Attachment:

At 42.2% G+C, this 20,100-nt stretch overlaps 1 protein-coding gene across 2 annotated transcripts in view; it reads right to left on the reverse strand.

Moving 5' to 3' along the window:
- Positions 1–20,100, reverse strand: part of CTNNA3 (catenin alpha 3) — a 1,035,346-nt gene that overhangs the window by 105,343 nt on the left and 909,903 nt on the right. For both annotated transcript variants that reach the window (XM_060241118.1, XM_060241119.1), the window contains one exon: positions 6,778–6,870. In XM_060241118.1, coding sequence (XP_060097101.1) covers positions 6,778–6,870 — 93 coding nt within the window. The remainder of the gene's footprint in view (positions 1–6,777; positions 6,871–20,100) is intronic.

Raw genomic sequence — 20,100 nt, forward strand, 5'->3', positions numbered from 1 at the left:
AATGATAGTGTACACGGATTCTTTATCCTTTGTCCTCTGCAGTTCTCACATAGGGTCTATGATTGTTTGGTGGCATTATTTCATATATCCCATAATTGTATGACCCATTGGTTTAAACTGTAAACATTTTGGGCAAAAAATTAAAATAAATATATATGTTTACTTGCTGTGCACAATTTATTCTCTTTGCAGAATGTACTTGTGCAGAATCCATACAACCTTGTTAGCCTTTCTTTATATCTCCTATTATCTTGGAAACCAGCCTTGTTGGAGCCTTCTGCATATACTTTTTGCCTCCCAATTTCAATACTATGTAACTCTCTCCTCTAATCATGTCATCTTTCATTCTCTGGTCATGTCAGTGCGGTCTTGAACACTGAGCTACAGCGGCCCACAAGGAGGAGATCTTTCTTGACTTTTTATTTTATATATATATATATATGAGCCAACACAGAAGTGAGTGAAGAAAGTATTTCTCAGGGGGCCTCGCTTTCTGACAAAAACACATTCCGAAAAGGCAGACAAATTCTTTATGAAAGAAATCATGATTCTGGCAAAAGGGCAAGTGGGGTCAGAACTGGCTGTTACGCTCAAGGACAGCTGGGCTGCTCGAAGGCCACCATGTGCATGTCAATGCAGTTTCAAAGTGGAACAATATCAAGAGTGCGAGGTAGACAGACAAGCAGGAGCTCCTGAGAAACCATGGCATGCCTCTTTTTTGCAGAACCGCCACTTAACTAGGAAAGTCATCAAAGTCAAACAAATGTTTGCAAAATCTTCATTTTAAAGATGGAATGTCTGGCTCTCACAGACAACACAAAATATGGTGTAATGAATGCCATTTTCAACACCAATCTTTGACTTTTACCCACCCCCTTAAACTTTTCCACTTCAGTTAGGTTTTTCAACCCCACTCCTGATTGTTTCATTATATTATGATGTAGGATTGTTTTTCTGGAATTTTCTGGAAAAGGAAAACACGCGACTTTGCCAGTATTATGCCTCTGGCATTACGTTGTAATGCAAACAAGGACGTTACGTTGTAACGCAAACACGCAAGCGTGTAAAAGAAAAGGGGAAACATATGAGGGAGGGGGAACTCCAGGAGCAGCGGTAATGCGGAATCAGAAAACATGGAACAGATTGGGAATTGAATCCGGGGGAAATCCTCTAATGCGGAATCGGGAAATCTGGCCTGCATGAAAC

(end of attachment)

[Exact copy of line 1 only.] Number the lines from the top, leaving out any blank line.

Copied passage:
At 42.2% G+C, this 20,100-nt stretch overlaps 1 protein-coding gene across 2 annotated transcripts in view; it reads right to left on the reverse strand.